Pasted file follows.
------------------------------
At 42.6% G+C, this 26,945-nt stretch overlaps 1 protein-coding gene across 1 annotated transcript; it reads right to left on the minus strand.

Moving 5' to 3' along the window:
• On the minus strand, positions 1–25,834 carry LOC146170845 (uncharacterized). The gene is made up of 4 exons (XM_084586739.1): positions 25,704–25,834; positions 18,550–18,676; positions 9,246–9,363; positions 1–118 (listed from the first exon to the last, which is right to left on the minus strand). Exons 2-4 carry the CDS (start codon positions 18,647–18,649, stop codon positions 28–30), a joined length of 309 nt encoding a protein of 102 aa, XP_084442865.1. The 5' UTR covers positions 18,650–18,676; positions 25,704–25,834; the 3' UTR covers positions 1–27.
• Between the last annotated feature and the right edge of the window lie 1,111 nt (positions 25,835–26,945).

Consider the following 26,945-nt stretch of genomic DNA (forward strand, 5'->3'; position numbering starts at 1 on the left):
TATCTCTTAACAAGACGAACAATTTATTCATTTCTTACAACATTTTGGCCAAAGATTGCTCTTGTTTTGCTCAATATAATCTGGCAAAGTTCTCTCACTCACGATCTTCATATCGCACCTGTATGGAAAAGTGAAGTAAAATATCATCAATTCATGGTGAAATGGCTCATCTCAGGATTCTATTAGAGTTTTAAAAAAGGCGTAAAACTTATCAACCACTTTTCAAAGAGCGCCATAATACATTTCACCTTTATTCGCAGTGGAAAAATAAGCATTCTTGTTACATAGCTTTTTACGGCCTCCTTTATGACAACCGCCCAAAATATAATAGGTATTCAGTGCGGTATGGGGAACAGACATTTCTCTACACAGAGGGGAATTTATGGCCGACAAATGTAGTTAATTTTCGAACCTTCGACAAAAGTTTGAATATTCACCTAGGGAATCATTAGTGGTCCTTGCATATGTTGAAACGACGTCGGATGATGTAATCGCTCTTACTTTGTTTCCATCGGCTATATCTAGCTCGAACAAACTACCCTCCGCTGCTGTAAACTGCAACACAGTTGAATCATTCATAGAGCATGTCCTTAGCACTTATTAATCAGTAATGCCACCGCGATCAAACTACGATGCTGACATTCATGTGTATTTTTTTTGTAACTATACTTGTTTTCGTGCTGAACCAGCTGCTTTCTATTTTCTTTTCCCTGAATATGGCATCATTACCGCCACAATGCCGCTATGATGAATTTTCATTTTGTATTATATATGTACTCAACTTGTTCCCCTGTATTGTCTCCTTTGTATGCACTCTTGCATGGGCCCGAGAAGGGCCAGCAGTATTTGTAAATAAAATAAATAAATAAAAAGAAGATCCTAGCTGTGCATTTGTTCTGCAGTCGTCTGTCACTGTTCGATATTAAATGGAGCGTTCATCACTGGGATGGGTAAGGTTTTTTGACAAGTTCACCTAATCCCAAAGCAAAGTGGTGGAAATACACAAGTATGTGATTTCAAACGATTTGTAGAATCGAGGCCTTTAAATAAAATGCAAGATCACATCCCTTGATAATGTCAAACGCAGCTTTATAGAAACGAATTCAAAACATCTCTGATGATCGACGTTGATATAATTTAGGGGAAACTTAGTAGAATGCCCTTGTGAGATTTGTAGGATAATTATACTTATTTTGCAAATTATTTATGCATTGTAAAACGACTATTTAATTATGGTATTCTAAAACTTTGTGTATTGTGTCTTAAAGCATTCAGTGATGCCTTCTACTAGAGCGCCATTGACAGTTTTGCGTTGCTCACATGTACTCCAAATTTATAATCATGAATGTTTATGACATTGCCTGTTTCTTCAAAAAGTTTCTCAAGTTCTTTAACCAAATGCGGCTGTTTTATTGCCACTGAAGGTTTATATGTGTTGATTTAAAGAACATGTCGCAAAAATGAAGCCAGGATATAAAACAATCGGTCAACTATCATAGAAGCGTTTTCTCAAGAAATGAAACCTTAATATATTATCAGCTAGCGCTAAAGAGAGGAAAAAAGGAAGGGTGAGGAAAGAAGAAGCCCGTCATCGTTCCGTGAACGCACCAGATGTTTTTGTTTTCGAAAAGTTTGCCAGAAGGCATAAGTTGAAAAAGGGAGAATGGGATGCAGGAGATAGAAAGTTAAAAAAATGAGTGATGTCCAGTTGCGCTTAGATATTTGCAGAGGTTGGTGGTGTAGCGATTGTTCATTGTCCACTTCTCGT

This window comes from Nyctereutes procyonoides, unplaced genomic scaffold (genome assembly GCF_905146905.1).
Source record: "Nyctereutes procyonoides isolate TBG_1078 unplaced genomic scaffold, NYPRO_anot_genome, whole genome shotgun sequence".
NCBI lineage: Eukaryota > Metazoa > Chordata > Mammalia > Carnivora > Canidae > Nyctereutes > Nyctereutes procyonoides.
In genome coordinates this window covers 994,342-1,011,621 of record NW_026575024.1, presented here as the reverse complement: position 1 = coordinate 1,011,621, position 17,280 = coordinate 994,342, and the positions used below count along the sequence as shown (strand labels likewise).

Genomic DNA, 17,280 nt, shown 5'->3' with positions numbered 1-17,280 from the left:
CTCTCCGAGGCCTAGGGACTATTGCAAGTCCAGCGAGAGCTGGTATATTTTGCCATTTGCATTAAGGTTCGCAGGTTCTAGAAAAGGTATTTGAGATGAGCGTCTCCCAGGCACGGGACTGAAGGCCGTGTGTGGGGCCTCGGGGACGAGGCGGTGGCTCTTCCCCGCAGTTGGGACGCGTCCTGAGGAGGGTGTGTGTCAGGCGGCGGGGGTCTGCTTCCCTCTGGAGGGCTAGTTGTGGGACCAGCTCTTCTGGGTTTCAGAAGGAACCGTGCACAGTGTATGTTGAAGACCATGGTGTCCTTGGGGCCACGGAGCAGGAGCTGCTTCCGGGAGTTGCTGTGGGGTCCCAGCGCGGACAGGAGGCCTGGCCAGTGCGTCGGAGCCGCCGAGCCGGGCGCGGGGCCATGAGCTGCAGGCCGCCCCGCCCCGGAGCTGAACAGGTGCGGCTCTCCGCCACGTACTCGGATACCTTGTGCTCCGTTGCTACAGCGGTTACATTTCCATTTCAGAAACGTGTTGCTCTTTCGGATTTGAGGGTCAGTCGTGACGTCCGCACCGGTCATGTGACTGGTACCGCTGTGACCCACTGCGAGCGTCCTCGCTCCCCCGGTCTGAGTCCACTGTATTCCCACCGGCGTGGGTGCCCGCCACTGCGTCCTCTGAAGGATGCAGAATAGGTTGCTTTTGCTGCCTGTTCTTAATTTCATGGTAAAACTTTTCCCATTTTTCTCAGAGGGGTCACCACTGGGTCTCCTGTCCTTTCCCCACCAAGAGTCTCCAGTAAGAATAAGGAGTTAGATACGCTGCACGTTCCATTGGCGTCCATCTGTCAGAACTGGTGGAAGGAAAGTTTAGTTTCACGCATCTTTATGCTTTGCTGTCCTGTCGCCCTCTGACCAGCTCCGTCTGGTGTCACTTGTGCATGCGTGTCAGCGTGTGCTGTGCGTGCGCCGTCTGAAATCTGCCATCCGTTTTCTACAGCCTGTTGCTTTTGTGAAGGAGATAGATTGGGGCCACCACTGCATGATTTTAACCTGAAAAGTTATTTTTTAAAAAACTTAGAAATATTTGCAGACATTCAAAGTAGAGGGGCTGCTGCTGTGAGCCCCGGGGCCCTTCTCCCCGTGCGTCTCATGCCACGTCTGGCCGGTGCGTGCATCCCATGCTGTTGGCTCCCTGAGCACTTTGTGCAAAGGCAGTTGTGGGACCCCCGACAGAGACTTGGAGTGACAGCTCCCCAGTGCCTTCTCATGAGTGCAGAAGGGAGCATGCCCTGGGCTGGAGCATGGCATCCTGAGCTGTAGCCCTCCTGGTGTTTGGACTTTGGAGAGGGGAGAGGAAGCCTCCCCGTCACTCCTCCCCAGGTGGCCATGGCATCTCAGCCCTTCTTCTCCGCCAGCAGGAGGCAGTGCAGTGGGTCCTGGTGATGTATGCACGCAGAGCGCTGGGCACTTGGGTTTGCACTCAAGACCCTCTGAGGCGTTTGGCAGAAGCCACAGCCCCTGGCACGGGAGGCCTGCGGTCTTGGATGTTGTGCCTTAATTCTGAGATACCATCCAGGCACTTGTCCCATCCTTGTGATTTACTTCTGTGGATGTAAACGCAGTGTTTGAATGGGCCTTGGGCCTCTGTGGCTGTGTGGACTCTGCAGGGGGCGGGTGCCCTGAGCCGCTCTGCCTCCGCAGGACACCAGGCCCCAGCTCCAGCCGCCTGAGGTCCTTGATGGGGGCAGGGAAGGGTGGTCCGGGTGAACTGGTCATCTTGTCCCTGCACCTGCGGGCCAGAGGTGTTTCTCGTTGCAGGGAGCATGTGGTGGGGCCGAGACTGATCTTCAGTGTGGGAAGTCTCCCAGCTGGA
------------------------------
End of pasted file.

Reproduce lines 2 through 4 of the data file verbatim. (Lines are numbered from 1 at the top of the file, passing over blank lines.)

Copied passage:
Moving 5' to 3' along the window:
• On the minus strand, positions 1–25,834 carry LOC146170845 (uncharacterized). The gene is made up of 4 exons (XM_084586739.1): positions 25,704–25,834; positions 18,550–18,676; positions 9,246–9,363; positions 1–118 (listed from the first exon to the last, which is right to left on the minus strand). Exons 2-4 carry the CDS (start codon positions 18,647–18,649, stop codon positions 28–30), a joined length of 309 nt encoding a protein of 102 aa, XP_084442865.1. The 5' UTR covers positions 18,650–18,676; positions 25,704–25,834; the 3' UTR covers positions 1–27.
• Between the last annotated feature and the right edge of the window lie 1,111 nt (positions 25,835–26,945).